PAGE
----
If your child has the opportunity to try lots of different activities, it gives her lots of ways to learn and chances to practise what she’s learning. For example, it’s important for your child to have activities that are inside and outside, physically active or quiet, free play or more structured, and so on.
Your child needs your support for learning. For example, he might sometimes need you to show him what to do. But he doesn’t need you to give him all the answers. Letting your child make mistakes and find out for himself how the world works is a big part of learning. Your praise and encouragement when he tries hard will keep him interested and help him feel good.
No two children learn the same way or at the same pace. Some children learn better in one environment than another. If you’re worried about the development of your child’s learning, you can check that things are on track by talking to a health professional or your child’s educator.
What young children are learning
You and your family have a vital role in what your child learns in these early years.
Self and relationships
From you and your family, your child learns that she’s loved and important. She learns trust – for example, ‘I know you’ll be there if I fall over’. She starts learning to understand her own needs, thoughts, feelings, likes and dislikes. Eventually, family relationships teach her about getting on with other children and grown-ups.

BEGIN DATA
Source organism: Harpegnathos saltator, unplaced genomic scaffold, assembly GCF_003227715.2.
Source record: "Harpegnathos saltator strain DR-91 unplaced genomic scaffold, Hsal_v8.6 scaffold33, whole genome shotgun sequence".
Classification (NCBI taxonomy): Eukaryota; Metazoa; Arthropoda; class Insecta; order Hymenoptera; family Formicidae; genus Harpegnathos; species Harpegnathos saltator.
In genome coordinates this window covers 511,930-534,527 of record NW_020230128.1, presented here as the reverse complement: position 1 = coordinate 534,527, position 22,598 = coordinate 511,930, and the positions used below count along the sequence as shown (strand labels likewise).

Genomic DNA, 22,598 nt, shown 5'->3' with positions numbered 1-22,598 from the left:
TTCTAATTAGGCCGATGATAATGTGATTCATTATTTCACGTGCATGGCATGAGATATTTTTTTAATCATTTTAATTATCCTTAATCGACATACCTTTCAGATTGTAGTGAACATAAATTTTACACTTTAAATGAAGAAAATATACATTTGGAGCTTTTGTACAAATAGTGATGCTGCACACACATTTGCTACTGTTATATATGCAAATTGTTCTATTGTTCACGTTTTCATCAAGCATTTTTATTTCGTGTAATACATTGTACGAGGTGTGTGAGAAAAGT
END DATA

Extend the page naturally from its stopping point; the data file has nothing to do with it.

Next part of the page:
Language and communication
When you talk and listen with your child, and read and sing together, you’re helping him learn about language, written and spoken communication, and taking turns and listening in conversations.
Space, place and environment
At home with you, your child learns about her own size and shape – for example, ‘I’m bigger than our stool but not as big as our table’. She also learns about her place in her community and her impact on the world around her. For example, ‘My home is in this street, the park is down the road, and my friend lives in a different street’, or ‘The plants grew because I helped to water them’.
Health and physical fitness